'Secret payments' and red tape holding back Vietnamese companies

By Ngoc Tuyen, Hoai Thu, Minh Son   May 17, 2017 | 02:56 pm GMT+7
'Secret payments' and red tape holding back Vietnamese companies
A worker at the Ford automotive plant in the northern province of Hai Duong. Photo by AFP/Hoang Dinh Nam

An annual dialogue between Vietnam’s top leaders and businesses started out as expected: with a barrage of complaints.

The Vietnamese government should simplify procedures and lower taxes and fees to help companies cut operating costs and avoid red tape, business representatives said at a meeting on Wednesday.

Representatives from some 2,000 companies, 1,500 of them private firms, attended an annual meeting with Prime Minister Nguyen Xuan Phuc and cabinet members in Hanoi, while 10,000 more across the country monitored the event remotely.

The World Bank’s business environment index last year ranked Vietnam at 82nd globally, up nine places from the previous year, and many foreign business associations have also spoken positively about progress in Vietnam.

Nguyen Van Than, chairman of the Association of Small and Medium Enterprises, which represents 90 percent of businesses in Vietnam, said various taxes and fees, either official or unofficial, remain a heavy burden that hinders competition.

Than said corrupt administrative procedures remain prevalent, and many businesses have to offer “secret payments”.

Nguyen Huu De, chairman of the business association in Thanh Hoa Province, said local businesses often get held up with paperwork.

“Government officials go on holiday too often,” De said, adding that the government needs talented people to accelerate economic reforms.

Trade experts said reforms should include giving more space to private businesses.

De, chairman of a private transport and healthcare investor, said that state-owned companies should stop stepping in areas that private companies can handle.

“We should avoid creating an economy in which state firms do the easy jobs and push the difficult ones to private firms,” he said.


Prime Minister Nguyen Xuan Phuc talks with businesses at Wednesday's meeting, where he pledged to continue overhauling the business climate in Vietnam. Photo by VnExpress

Cabinet members acknowledge the existing difficulties faced by businesses.

The trade and technology ministers told the conference that their agencies have simplified many regulations over the past year. However, businesses and some leading government officials said the business environment in Vietnam is still far from ideal.

Planning and Investment Minister Nguyen Chi Dung said doing business in Vietnam involves too many unnecessary expenses.

For example, the cost of transporting a container over 125 kilometers (78 miles) from Hai Phong Port to Hanoi is three times more than from a port in China or South Korea, Dung said.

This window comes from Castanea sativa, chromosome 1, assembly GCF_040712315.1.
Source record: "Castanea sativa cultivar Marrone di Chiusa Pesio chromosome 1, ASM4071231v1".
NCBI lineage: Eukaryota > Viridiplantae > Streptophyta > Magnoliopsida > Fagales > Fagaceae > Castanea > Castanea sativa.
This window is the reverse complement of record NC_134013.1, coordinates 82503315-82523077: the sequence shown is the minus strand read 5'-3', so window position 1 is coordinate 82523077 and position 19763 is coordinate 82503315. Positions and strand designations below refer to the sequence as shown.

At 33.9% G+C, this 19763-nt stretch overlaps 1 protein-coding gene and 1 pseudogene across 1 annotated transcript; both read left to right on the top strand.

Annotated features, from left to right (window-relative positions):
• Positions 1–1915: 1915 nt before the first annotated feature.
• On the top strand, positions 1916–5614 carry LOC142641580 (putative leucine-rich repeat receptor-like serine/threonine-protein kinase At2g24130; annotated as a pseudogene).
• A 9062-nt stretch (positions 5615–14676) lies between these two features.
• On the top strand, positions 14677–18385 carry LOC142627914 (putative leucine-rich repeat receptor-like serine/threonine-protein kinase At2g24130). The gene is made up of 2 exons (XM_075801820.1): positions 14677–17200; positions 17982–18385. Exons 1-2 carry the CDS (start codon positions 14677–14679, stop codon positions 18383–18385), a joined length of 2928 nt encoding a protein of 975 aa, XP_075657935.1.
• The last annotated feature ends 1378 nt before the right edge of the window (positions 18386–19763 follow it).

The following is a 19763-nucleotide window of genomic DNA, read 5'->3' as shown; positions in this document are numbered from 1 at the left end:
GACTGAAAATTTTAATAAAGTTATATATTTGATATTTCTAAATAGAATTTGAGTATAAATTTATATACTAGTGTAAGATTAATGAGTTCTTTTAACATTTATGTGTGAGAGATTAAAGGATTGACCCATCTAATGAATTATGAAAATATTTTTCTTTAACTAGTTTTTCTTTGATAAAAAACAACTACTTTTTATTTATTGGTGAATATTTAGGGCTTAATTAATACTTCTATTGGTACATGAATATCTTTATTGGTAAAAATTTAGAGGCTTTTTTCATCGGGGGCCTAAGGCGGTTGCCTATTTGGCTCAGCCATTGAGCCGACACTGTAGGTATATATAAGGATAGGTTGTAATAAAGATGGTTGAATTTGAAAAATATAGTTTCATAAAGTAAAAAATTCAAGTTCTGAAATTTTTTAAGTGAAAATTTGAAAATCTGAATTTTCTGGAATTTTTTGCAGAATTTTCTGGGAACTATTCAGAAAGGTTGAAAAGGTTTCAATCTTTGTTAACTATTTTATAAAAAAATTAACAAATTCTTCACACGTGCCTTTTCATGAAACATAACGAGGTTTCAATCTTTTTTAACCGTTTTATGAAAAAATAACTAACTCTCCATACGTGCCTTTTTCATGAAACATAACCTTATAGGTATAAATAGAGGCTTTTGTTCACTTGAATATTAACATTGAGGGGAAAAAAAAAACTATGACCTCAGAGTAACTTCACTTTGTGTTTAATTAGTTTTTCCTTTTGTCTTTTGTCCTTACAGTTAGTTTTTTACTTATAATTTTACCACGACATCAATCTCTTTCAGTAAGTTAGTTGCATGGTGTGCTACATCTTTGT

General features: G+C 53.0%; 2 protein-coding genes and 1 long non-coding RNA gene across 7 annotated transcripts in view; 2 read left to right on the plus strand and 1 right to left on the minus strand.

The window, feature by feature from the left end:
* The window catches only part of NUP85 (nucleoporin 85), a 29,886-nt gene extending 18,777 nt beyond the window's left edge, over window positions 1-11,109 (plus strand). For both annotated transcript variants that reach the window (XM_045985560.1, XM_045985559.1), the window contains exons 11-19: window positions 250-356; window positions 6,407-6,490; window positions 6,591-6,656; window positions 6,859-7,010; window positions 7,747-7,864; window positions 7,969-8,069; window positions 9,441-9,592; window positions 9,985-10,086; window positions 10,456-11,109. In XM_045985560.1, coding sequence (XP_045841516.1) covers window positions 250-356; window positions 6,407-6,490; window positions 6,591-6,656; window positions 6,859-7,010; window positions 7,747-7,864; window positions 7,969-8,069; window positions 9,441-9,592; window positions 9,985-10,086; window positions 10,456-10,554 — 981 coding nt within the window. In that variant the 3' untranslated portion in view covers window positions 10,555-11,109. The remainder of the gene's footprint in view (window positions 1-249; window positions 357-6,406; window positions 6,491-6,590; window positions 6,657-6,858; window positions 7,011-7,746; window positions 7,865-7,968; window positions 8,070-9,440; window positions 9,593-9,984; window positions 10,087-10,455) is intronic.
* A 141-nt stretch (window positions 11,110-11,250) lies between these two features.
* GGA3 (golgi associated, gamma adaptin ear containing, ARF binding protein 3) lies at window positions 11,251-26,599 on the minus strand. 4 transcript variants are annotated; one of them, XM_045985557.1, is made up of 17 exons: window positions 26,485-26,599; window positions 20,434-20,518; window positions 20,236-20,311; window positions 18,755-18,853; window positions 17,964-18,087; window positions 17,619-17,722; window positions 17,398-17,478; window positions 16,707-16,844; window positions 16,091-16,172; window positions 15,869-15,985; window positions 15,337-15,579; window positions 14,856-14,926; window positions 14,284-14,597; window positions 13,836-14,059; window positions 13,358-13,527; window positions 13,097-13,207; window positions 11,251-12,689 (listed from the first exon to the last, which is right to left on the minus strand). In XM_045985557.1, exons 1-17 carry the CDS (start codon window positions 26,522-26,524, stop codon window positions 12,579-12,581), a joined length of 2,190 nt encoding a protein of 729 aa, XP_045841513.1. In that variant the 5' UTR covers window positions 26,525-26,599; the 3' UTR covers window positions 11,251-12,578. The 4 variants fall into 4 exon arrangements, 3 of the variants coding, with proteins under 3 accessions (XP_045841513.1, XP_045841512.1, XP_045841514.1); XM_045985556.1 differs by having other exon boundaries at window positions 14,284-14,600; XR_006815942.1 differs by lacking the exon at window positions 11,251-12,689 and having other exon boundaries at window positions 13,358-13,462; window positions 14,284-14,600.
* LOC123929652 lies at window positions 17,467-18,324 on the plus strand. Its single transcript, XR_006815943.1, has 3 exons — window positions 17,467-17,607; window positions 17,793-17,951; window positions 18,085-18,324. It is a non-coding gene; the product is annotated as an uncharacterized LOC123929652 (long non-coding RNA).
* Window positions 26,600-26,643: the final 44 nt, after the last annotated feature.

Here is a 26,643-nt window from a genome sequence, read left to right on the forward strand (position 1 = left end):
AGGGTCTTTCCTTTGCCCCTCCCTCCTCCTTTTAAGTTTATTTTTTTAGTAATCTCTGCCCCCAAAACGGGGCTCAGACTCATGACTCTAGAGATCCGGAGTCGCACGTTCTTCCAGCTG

He said taxes in Vietnam are higher than in all the biggest economies in Southeast Asia. The expense takes away 39 percent of the companies’ profit, double the amount in Singapore.

Vu Tien Loc, chairman of the Vietnam Chamber of Commerce and Industry, said the costs of running a business in Vietnam are among the most expensive in the region, and procedures are far too complicated.

He said that contradictory regulations, sudden policy changes and rogue inspections need to be eliminated.

Mai Tien Dung, Chairman of the Government Office, made the example of a business in the southern province of Dong Nai that was inspected three times in one month and another from a different province that was subject to 12 inspections in a year.

“Many regulations are interfering with business operations and violating their freedom to do business,” he said.

Dung said the government office has received nearly 600 complaints and requests from businesses since it opened a communications channel last October. He said that according to those complaints, current policies and regulations are making life difficult for businesses as some of them are unnecessary or unreasonable.

He said support for small and medium enterprises in Vietnam is limited and many of them get caught in prolonged and complicated procedures regarding bank loans and land use.

Pham Hong Hai, CEO of HSBC Vietnam, said that strong reforms can turn Vietnam into “the new tiger of Asia”.

Hai said Vietnam’s economy has seen a wave of foreign investment and local businesses could be elbowed out if they keep relying on cheap labor to survive.

For sustainable competition, businesses need to invest more in technology and the government should spend more on education to raise labor productivity, which is among the lowest in the region, he said.

Prime Minister Nguyen Xuan Phuc said the government will issue "important" decisions following the meeting.

Concluding the five-hour meeting, Phuc said the government would create "a better and more competitive" business environment where all businesses will be treated equally, with no preference for state-owned enterprises.

“This is the year of cost-cutting for businesses,” he said. “Low costs and low risks as well." 

As of April 20, around 612,000 companies were officially operating in Vietnam.

More than 39,500 new firms registered in Vietnam in the first four months of this year, up 14 percent against the same period last year; and 11,500 firms resumed operations, up 1.9 percent, according to the Vietnam Chamber of Commerce and Industry.

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